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Gas on the water
Bizarrely, natural gas is now worth more at sea as LNG than in underground storage. EU LNG chart deck: 14-18 Aug 2023
Europe is simultaneously awash with gas and facing a likely need to import more LNG soon — and markets are moving in odd ways to reflect this paradox.
EU gas stocks are at record highs and likely to hit maximum technical capacity as soon as late September. But even when full, EU has storage is sufficient to cover only about one-third of Europe’s winter gas demand (depending on weather), so futures markets are trying to price in both the current glut and the need to attract more LNG over the winter.
The narrative that ‘Europe still needs more LNG’ appears to be winning out. Contrary to expectations, Dutch TTF (the European gas benchmark) last week extended recent gains amid ongoing fears of global supply disruption being caused by strike action at Australian LNG plants.
This trend cannot continue. While some traders are now hoarding gas in Ukraine’s vast and under-utilised underground storage facilities, the fact that EU stocks are approaching tank-tops means TTF will need to retreat. This must happen to deter further LNG imports and spur gas consumption in in industry and power generation.
This explains why the greatest gains on TTF last week occurred further out on the curve between November and January, with the September contract closing down 2% on the week and October registering only a modest weekly gain. (The front month expiry and rollover from September to October on Friday makes the weekly table at the top of this post a bit misleading because the latter contract always trades at a premium to the former.)
More significantly, Friday saw an anomalous spike in CME’s North-West Europe LNG futures. September-dated NWE LNG leapt 20% in the session to settle at almost $16/MMBtu, putting it at a premium to both TTF and JKM (the Asian LNG benchmark, which also closed the week up 25%). The same movement was echoed along the NWE LNG forward strip.
Why? This one is tricky to explain. With traders holding more LNG on the water in anticipation of a mid-winter spike, the NWE LNG price should be coming under pressure — not rallying like this.
Here’s my best guess (and if you have a better explanation, please share it in the comments section): with gas stocks brimming, Europe is outsourcing its storage needs to the LNG freight market by using vessels as floating storage. This is placing a premium on both gas held on the water and the vessels themselves.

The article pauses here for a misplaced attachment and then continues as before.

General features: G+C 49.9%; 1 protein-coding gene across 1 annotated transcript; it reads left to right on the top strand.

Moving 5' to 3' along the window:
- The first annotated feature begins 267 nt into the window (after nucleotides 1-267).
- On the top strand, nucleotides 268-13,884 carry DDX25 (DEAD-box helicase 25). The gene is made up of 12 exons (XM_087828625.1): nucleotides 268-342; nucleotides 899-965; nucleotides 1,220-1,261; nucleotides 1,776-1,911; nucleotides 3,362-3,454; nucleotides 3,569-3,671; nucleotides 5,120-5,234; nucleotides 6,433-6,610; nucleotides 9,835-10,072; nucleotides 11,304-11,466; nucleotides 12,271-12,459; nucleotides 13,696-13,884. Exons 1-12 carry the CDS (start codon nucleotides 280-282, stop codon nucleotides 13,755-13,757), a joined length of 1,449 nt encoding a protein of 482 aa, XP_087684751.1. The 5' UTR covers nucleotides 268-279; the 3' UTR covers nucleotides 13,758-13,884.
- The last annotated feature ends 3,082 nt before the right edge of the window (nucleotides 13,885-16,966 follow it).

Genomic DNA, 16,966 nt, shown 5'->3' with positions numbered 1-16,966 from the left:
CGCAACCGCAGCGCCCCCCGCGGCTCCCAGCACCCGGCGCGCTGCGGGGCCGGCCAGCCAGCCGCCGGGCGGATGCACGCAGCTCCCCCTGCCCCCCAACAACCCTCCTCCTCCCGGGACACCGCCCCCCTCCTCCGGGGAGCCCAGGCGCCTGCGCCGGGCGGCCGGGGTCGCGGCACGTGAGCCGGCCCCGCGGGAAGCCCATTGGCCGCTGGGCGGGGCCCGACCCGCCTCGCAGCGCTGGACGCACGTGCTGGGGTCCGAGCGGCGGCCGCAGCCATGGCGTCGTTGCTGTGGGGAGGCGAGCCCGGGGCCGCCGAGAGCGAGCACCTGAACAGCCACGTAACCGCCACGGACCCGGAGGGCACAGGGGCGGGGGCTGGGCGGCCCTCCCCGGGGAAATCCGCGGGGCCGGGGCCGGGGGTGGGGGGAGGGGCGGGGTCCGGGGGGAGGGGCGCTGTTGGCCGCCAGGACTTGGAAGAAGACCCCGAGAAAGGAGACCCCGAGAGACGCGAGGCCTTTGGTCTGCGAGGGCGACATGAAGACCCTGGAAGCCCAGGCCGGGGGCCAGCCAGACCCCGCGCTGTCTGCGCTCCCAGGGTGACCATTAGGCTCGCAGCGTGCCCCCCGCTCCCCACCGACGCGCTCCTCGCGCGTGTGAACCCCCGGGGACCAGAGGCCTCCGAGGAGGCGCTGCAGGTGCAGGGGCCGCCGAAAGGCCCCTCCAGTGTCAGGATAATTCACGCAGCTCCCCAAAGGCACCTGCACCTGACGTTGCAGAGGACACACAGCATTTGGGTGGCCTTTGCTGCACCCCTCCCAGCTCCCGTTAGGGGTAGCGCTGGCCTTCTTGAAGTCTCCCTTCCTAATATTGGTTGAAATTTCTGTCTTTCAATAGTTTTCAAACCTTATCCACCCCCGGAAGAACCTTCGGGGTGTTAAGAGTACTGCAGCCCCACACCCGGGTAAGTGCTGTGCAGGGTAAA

The freight rally flagged in last week’s edition is starting to play out. Fearnley’s spot LNG vessel charter rate rose from $72,500 to $100,000 per day on Thursday, pushing up the cost of shipping LNG to Asia. This will ultimately draw more cargoes into floating storage in North-West European waters, even if there is physically nowhere to unload them within the EU gas system.
The best way to visualise this dynamic is in the NWE-TTF spread, which is now inverted from October to December. This spread, as explained last week, is a proxy for the value of EU regasification and gas storage capacity. TTF trades at a premium when European restocking demand is stronger than the ability to meet that demand.
The spread inversion is a function of restocking demand falling away in response to lack of physical storage capacity and weak industrial activity. NWE LNG trading above TTF places a theoretical price incentive for Europe to export gas as LNG and keep it there on the water until gas stocks start to deplete and TTF rises to draw it back in.
Exports are impossible, of course, because Europe has practically zero liquefaction export capacity (and the cost of liquefaction and freight would erase any gains). But visualising it this way helps to understand how markets are contorting in the face of competing narratives.
Odd things are also happening to US LNG netbacks. Europe is still offering better profits than Asia for spot LNG leaving the US Gulf Coast due to higher freight rates (even though JKM’s 25% rally last week restored the ‘Asian premium’). But on a pure netback basis, the biggest margin would be secured by anchoring that same cargo in the Bay of Biscay and trading it at the going NWE LNG rate.
Such a trade is unlikely to happen in the real world because most if not all US LNG spot cargoes entering Europe change ownership at the LNG import terminal, not at sea (whereas Asia-bound cargoes traded on JKM often do change hands at sea). But stranger things have happened, and a buildup of LNG vessels in European waters would be motivated by the strange pricing we are currently seeing.
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The Energy Flux EU LNG chart series is a work in progress. Let me know if this analysis is valuable, or how it can be improved, by leaving a comment.